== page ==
‘I felt a Funeral, in my Brain’ is one of Dickinson’s most well-known poems on mental health, using some of her favourite metaphors: death and the afterlife. The poem has the trademark up-note ending, so that the reader must guess where the breakdown leads to – the heaven of well-being, or the hell of continued mental anguish. There is a theory that Dickinson, like her nephew Ned, was epileptic; she definitely suffered eye trouble and, as we know, she had agoraphobic tendencies. Any of these, or just plain old depression, might have sparked this poem. The melding of the physical and the mental is deftly done with strong verbs – tread, break, beat, creak – that lead down to that final, breathless ‘plunge’.
Dickinson’s random use of capital letters throughout her work raises questions, but the practice comes into its own in this short poem. ‘I’m Nobody! Who are you?’ she wrote. The narrator may be nobody but she makes herself somebody with that capital N. Here is another poem about notoriety and the public eye. Perhaps it’s an apt mantra for the social media abstainers of today who prefer to revel in the luxury of anonymity, much as Dickinson did. This is one that appealed hugely to me as a child for its cheekiness and for that unexpected frog.
This is my favourite Emily Dickinson poem. Its warmth and positivity speak to my gut every time. I always pause on the inverted commas around the word ‘hope’ – and wonder why Dickinson felt the need for them. Was she qualifying hope in some private way? Dickinson was a fan of Emily Brontë – she chose the English writer’s ‘No coward soul is mine’ to be read at her funeral. Was ‘“Hope” is the thing with feathers’ influenced by Brontë’s poem ‘Hope’, within which hope ‘stretched her wings and soared to Heaven’? If so, Dickinson chose to make her poem life-affirming, a counterpoint to Brontë’s more downbeat verses on the same theme.
This is a poem I studied at school at about the age of ten. It is not as cryptic as many of Dickinson’s poems so it’s perfect for younger poetry readers. Dickinson valued the musicality of words and she loved a hymnal beat. The bird’s ‘frightened Beads’ for eyes and its ‘Velvet Head’ are the sort of recognisable, tactile images that children love. As a child who loved words, ‘plashless’ sang to me and gave me an understanding of the power of originality. I distinctly remember reciting this poem to my four sisters while acting out the part of the bird: hopping sidewise, glancing ‘with rapid eyes’ and finally unrolling my feathers to row away. Read this one to your young friends.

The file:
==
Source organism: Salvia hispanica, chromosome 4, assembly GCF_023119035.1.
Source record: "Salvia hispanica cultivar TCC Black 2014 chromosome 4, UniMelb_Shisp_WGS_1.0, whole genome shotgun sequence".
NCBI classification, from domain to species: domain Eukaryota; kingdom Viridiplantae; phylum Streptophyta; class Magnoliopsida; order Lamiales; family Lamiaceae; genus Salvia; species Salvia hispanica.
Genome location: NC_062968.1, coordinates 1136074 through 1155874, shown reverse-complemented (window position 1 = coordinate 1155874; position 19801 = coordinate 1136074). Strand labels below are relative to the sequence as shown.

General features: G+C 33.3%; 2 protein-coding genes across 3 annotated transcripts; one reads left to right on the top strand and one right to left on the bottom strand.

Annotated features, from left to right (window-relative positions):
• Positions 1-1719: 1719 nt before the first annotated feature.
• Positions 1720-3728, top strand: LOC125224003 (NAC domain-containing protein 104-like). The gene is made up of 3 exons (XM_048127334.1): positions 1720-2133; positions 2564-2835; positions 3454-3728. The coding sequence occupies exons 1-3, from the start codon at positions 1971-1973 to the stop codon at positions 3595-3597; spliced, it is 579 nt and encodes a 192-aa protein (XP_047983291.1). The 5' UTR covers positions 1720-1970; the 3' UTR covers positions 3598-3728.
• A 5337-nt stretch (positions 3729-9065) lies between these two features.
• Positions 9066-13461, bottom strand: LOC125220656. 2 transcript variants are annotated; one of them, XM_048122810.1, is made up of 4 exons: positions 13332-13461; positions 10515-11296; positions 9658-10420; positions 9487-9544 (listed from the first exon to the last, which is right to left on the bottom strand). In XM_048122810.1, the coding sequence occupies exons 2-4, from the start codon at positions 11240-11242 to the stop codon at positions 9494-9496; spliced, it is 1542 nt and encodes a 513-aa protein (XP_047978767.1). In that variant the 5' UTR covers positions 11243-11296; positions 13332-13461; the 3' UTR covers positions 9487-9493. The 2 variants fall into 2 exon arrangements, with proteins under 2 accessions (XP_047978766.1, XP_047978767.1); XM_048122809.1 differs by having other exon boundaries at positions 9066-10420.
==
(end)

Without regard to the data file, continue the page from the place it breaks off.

Perhaps the best known of Dickinson’s poems are the melancholic ones – those that deal with death and the afterlife. This may be tied in with the notion that because Dickinson was reclusive, she was also angsty and nun-like. It may also be linked to a general fascination with those who beat their own path, particularly if they seem to do it alone. The grim reaper in this poem is a civil gentleman who takes the narrator – already ghostlike in gossamer and tulle – gently towards death. It’s a hopeful, meditative poem about the promise of immortality.
Emily Dickinson excels at the explosive first line that draws the reader in; ‘My Life had stood – a Loaded Gun’ is one of her strongest openers. The poem is cryptic – it may be about the afterlife, or it may be about an actual lover; it may be a meditation on anger, helplessness and power. One reading holds that it is a Dickinson backlash against having to write her poetry in secret – gun as language, waiting to go off. Interestingly Lyndall Gordon adapted the first line for the title of her book about the Dickinson family feuds to Lives Like Loaded Guns.
Emily Dickinson loved riddles and this poem has an element of that playfulness. Ostensibly an instructional poem about how to be honest in a kindly way, it can also be read as a Dickinson poetics: Write the poem, but don’t spell it out. Decorate your message with imagery and let the reader slowly grasp the meaning. ‘Dazzle gradually.’